Subjects: R and D
When it comes to the early diagnosis of autism, scientists are on a roll.
Last month, a group at Yale showed that autistic children could be differentiated from age-matched controls by their responses to visual and auditory cues in cartoons.
Now, a group at UNC has demonstrated using MRI scans that a specific part of the brain known as the amygdala was roughly 13% larger in autistic children than it was in normally developing kids, even after adjusting for age, gender and IQ.
To reach this conclusion, Joseph Piven and colleagues scanned the noggins of 50 toddlers with autism and 33 age-matched controls that were developing normally.
“We believe that children with autism have normal-sized brains at birth but at some point, in the latter part of the first year of life, (the amygdala) begins to grow in kids with autism,” Piven told CNN.
The amygdala helps people process faces and emotions, a behavior known as joint attention. Piven’s group confirmed that toddlers with big amygdalas had joint attention problems.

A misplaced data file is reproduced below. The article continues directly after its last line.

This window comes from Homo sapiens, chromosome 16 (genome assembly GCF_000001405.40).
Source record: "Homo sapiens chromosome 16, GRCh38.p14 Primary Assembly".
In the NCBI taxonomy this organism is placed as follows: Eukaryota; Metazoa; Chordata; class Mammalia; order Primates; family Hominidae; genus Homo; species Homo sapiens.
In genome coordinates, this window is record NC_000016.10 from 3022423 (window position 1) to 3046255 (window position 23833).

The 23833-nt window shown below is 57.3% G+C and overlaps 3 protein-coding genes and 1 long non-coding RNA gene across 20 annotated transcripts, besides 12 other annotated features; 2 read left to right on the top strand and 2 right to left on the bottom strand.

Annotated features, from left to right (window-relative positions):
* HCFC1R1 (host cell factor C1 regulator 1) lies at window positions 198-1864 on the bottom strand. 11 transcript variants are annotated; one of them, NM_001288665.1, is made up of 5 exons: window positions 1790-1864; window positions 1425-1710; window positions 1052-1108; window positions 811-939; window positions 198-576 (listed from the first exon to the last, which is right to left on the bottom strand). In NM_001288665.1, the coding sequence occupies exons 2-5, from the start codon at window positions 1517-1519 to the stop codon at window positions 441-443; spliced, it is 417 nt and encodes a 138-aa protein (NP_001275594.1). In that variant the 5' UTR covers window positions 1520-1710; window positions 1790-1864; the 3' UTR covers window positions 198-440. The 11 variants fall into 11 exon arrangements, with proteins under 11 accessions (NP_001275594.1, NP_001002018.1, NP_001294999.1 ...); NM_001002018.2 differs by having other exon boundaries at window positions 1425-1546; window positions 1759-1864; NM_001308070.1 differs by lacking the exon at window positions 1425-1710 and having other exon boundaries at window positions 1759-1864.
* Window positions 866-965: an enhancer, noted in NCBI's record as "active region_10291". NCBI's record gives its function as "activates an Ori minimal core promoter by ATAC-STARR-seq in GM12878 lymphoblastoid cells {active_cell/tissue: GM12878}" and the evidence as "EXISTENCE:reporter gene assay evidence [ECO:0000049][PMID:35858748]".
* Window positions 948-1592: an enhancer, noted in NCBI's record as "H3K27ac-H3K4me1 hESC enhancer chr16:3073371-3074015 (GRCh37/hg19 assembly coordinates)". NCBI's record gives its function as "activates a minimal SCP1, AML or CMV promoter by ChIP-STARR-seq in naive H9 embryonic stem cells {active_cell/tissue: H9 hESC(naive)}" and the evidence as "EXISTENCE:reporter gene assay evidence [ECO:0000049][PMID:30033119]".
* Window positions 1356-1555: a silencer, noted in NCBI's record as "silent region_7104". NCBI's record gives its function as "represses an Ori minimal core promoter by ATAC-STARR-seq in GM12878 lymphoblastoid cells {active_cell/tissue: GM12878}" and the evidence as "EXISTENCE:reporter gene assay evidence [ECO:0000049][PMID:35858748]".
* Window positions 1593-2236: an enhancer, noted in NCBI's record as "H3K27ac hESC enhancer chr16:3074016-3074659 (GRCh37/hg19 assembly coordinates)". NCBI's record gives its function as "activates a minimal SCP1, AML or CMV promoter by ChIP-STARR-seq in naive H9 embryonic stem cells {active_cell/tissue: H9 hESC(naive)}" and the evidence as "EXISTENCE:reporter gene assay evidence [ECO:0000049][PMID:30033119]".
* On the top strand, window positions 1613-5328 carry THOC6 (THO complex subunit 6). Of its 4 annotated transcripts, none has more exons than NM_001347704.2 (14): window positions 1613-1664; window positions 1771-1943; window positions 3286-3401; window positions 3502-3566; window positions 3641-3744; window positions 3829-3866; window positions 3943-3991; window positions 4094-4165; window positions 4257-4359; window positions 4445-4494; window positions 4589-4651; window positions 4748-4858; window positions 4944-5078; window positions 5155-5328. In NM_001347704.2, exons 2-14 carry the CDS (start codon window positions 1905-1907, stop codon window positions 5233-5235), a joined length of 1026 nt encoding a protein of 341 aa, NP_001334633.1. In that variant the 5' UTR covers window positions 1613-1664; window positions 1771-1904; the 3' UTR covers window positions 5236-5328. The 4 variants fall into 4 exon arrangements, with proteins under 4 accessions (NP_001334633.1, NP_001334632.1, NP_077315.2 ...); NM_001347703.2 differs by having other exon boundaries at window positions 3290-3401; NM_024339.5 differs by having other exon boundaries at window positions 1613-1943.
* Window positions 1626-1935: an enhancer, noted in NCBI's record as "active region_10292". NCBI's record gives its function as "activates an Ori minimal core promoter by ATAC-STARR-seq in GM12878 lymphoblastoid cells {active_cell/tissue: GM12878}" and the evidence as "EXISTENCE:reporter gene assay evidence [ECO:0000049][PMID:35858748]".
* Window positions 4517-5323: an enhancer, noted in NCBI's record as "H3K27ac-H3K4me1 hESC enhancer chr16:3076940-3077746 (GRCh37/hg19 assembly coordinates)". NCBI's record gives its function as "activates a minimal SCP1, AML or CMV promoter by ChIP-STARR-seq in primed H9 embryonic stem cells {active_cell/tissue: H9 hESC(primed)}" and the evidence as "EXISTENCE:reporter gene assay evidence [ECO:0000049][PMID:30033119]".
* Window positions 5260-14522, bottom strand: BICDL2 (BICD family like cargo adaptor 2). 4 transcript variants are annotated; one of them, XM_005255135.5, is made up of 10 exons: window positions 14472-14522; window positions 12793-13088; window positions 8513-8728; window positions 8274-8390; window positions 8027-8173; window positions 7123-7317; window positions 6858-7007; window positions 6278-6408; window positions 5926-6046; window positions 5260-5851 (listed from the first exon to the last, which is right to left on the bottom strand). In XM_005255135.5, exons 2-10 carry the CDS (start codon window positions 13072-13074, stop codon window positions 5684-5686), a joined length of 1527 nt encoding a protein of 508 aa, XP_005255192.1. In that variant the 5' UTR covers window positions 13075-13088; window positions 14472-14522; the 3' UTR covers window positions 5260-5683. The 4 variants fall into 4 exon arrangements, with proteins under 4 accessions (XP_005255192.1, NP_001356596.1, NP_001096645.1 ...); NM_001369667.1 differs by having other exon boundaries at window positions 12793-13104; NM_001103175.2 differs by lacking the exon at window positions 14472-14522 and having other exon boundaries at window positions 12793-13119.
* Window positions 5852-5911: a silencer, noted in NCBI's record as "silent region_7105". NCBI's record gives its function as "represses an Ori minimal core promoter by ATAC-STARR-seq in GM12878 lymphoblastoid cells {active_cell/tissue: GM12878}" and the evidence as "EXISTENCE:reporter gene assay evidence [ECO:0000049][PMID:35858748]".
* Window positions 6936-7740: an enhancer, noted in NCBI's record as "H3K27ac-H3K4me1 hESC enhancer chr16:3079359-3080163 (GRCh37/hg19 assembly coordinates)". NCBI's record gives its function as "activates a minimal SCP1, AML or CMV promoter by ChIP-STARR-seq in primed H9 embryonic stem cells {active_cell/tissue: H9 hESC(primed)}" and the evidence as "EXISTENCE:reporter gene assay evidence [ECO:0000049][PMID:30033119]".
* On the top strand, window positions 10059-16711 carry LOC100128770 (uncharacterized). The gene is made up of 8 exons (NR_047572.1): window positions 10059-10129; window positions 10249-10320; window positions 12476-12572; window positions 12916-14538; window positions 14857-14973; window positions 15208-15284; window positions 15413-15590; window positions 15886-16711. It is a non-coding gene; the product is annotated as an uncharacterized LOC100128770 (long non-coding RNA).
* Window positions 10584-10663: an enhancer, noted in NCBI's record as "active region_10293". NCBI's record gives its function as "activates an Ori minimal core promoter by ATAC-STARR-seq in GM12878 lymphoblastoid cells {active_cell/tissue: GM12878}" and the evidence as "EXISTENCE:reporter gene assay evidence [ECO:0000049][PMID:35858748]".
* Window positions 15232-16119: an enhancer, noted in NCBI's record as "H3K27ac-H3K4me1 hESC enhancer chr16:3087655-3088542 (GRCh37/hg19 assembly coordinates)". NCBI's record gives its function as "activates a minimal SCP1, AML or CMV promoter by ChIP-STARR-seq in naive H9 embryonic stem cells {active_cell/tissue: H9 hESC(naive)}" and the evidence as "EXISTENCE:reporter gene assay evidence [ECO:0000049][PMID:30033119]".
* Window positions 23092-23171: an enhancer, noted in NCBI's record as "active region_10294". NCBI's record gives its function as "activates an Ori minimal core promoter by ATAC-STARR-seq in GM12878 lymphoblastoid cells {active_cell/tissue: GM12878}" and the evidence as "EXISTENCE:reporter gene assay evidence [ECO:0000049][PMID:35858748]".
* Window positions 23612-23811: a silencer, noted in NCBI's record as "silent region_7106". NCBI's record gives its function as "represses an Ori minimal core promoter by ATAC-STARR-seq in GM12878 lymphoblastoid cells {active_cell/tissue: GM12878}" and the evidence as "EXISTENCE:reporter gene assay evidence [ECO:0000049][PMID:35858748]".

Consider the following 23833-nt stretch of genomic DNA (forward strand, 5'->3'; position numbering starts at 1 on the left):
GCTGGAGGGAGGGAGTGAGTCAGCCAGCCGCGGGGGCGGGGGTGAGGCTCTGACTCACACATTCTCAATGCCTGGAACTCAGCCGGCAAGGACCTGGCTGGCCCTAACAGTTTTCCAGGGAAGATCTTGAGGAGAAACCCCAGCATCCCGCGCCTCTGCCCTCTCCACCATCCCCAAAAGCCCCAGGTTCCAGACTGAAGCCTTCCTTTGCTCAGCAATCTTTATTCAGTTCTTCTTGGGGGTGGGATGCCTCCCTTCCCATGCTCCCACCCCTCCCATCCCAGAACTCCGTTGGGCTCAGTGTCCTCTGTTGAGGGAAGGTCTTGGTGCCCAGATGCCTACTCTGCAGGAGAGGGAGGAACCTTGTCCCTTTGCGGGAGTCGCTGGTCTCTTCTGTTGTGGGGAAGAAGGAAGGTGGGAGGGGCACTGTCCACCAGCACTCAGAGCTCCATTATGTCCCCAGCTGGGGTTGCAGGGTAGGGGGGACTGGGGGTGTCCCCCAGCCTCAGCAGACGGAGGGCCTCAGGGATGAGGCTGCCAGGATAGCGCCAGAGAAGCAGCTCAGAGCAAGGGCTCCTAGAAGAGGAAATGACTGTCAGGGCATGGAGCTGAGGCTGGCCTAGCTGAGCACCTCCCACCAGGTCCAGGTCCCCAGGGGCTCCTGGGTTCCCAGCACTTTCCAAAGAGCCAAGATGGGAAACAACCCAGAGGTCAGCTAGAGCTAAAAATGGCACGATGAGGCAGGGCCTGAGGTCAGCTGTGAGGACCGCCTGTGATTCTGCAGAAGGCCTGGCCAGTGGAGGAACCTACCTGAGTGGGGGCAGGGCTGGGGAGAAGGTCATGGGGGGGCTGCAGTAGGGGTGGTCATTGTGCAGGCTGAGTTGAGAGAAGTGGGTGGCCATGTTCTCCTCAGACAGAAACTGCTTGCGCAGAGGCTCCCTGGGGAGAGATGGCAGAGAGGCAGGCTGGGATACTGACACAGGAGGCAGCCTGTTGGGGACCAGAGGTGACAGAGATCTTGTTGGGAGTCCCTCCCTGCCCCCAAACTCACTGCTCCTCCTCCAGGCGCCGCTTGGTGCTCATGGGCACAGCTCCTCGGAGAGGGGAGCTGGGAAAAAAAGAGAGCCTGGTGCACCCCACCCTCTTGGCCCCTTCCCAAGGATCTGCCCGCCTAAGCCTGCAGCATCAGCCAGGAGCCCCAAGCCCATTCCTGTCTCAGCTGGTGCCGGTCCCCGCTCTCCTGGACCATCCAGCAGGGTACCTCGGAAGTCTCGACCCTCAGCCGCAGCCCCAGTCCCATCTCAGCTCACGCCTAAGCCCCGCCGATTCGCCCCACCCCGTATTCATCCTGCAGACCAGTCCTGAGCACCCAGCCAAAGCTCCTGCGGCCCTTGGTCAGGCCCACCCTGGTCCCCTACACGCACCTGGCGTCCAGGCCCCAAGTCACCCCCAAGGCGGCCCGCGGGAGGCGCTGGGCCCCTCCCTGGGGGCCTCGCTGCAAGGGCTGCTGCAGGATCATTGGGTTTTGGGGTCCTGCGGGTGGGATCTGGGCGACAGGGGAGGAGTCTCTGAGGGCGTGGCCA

“We would basically try to get the child to look one way, we’d turn and point to a clock and see whether or not the child would notice it,” Piven explained. “The 2-year-olds without autism would…see where you are looking and join you but the children with autism, with large amygdalas, would not.”
Autism experts say such findings are critical in developing new ways to diagnose autism and initiate treatment earlier in the course of the disease.
Autism affects about 1 in 150 children. It is the most rapidly growing serious developmental disability in the US. The average age for diagnosis of autism is 3.
The findings appear in the Archives of General Psychiatry.